As Article 25 points out in the Universal Declaration of Human Rights, everyone should have the right to a “standard of living.” Food, however, is not just a standard of living; it is a necessity of survival. As someone mentioned on the GSN discussion board, food is a necessity, not an option. In order to bring awareness to food insecurity, people need to be looked at as people—not just a statistic or a number—so that human dignity may be at its highest level.

Another principal theme that applies to the human right to food is solidarity. By forming relationships in the global community, the issue becomes much less of a “they” problem and turns into a “we” solution.

I believe the 10 principles are helpful to my personal understanding of social justice. I’ve gone to Catholic school practically my entire life but Cabrini is the first that I’m really learning through social justice-based education. I don’t recall learning about the themes of Catholic Social Teaching or the Universal Declaration of Human Rights in high school so it was very interesting and eye opening to learn about them in class.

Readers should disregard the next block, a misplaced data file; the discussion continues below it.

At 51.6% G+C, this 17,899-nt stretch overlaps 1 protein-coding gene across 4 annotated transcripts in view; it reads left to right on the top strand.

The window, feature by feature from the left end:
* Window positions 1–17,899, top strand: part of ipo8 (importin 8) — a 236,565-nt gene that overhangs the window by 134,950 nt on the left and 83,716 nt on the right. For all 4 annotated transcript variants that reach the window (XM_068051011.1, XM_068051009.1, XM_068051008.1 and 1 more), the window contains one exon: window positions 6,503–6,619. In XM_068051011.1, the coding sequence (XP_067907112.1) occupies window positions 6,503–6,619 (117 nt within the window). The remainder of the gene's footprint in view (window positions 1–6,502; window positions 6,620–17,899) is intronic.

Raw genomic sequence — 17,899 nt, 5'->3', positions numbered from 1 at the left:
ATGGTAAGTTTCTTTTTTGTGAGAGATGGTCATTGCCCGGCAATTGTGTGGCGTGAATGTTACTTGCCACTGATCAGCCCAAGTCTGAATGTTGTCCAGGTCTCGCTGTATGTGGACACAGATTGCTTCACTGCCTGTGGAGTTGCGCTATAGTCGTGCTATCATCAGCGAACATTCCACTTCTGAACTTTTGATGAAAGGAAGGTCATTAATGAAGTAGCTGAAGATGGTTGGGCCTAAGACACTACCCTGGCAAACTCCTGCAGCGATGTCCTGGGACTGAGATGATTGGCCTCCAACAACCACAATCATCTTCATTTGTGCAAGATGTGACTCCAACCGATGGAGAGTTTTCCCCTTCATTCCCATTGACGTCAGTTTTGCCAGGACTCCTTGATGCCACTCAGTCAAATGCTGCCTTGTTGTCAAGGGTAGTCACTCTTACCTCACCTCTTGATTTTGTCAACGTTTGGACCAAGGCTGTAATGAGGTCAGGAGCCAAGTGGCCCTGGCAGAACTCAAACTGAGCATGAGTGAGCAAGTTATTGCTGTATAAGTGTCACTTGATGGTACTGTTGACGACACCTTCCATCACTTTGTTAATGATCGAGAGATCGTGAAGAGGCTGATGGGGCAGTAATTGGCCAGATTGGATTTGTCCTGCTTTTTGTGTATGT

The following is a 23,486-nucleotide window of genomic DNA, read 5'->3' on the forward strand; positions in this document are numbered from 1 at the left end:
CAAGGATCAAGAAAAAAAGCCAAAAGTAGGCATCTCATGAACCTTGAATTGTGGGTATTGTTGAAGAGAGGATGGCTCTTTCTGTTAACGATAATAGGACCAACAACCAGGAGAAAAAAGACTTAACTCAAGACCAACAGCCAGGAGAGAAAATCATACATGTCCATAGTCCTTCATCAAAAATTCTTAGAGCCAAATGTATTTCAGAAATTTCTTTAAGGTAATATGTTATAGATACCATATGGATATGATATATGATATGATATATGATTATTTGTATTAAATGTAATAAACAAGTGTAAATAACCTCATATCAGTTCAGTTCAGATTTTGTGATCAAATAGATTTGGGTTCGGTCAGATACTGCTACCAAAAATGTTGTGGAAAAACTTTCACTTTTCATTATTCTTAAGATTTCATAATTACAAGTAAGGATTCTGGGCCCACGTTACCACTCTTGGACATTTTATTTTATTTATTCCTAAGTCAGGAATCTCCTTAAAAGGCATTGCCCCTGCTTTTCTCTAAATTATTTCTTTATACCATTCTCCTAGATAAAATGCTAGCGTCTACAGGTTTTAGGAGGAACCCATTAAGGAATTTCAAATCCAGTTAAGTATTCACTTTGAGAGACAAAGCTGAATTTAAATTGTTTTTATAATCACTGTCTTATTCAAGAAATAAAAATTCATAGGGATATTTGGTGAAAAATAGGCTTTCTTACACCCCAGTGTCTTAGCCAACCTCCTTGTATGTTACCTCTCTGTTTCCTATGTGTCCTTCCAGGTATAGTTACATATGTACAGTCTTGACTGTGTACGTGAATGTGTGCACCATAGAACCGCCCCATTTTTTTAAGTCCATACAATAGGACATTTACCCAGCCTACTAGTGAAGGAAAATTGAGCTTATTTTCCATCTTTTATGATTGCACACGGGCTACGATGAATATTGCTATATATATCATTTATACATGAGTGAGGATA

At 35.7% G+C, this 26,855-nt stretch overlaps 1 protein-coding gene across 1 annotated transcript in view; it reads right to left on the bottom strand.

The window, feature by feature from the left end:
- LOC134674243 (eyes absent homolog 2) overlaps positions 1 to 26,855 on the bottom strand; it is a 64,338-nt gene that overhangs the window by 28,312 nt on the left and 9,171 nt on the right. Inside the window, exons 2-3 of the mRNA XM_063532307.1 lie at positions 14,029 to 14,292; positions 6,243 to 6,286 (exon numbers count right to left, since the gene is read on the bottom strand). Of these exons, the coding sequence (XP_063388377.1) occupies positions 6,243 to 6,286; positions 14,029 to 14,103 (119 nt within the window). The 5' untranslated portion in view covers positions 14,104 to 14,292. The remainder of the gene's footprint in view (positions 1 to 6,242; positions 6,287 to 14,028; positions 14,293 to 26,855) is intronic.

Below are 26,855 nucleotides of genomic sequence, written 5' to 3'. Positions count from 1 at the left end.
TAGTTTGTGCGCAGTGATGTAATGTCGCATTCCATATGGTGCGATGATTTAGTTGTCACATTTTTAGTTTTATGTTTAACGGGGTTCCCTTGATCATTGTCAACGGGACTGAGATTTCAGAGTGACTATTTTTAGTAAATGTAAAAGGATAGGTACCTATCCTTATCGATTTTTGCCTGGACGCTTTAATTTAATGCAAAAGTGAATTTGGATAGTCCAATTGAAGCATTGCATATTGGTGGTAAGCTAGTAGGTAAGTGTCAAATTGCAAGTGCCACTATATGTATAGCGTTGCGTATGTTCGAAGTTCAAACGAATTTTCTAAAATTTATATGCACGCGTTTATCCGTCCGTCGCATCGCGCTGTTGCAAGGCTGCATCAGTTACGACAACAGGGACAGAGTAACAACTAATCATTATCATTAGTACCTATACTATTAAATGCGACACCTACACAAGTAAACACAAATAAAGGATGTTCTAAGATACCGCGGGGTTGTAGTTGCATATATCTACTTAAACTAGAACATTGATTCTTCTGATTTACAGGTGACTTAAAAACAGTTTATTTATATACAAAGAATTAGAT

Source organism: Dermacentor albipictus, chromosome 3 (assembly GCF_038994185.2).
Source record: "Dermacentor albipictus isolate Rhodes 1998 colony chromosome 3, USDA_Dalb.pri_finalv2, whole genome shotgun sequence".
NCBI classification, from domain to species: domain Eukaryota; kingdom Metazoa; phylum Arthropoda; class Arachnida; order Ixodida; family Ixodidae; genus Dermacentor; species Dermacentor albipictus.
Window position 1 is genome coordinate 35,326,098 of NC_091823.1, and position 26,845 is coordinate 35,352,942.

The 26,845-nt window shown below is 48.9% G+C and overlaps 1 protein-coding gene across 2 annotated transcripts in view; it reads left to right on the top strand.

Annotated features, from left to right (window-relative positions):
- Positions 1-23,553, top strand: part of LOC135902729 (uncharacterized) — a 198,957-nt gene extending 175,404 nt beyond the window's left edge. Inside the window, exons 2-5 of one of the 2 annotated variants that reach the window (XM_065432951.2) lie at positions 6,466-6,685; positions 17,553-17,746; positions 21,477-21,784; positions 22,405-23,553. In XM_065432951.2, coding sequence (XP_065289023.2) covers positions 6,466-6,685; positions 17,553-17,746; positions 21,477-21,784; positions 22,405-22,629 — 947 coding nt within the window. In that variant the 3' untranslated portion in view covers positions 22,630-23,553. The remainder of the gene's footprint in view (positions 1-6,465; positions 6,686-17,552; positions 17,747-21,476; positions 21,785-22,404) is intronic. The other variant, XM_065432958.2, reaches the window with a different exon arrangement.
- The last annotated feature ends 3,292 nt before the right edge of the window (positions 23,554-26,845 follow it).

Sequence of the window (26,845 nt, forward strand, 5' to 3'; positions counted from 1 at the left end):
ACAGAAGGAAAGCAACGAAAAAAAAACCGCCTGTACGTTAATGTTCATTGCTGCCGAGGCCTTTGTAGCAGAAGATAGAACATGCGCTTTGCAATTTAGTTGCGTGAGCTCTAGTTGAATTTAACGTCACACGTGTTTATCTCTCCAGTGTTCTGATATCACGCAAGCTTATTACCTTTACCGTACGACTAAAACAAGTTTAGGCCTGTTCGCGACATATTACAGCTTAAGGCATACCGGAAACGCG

I really didn’t think much of social justice before Cabrini. In high school, I never would have imagined that I would be going to lobby in DC in a couple of months and possibly going to Guatemala next semester.

By reading Sach’s “The End of Poverty,” it has helped me learn some of the root causes of poverty. Things like the Universal Declaration of Human Rights and the themes of Catholic Social Teaching can help find ways to educate ad raise awareness on the ways that we can help others make their ascent up the ladder of development and work together to promote social justice.


Food As A Human Right, Sept. 30

Adopting the position that food is a human right comes through one of the biggest ways of creating change: standing in solidarity. As the document about the Human Right to Food (HRF) said, “universal solidarity means every individual has a claim on nutritionally adequate food, because they are human beings.”

Solidarity is such an important tool for change. It encompasses obligations for governments and social solidarity in order to make strides towards a “freedom from hunger.” Advocating and educating on the issue of food security is also important. If people don’t know why it’s such a big scale problem, then it’s needs to be explained and the information passed down. Change doesn’t come overnight—working toward developmental assistance and progress takes time.

Back to the government having a role in making food a basic human right could be one of the obstacles as well. If a country has poor governance and is caught in a fiscal trap, then there’s not going to be much the government can do. That’s when social solidarity and advocating really become such important parts of the process.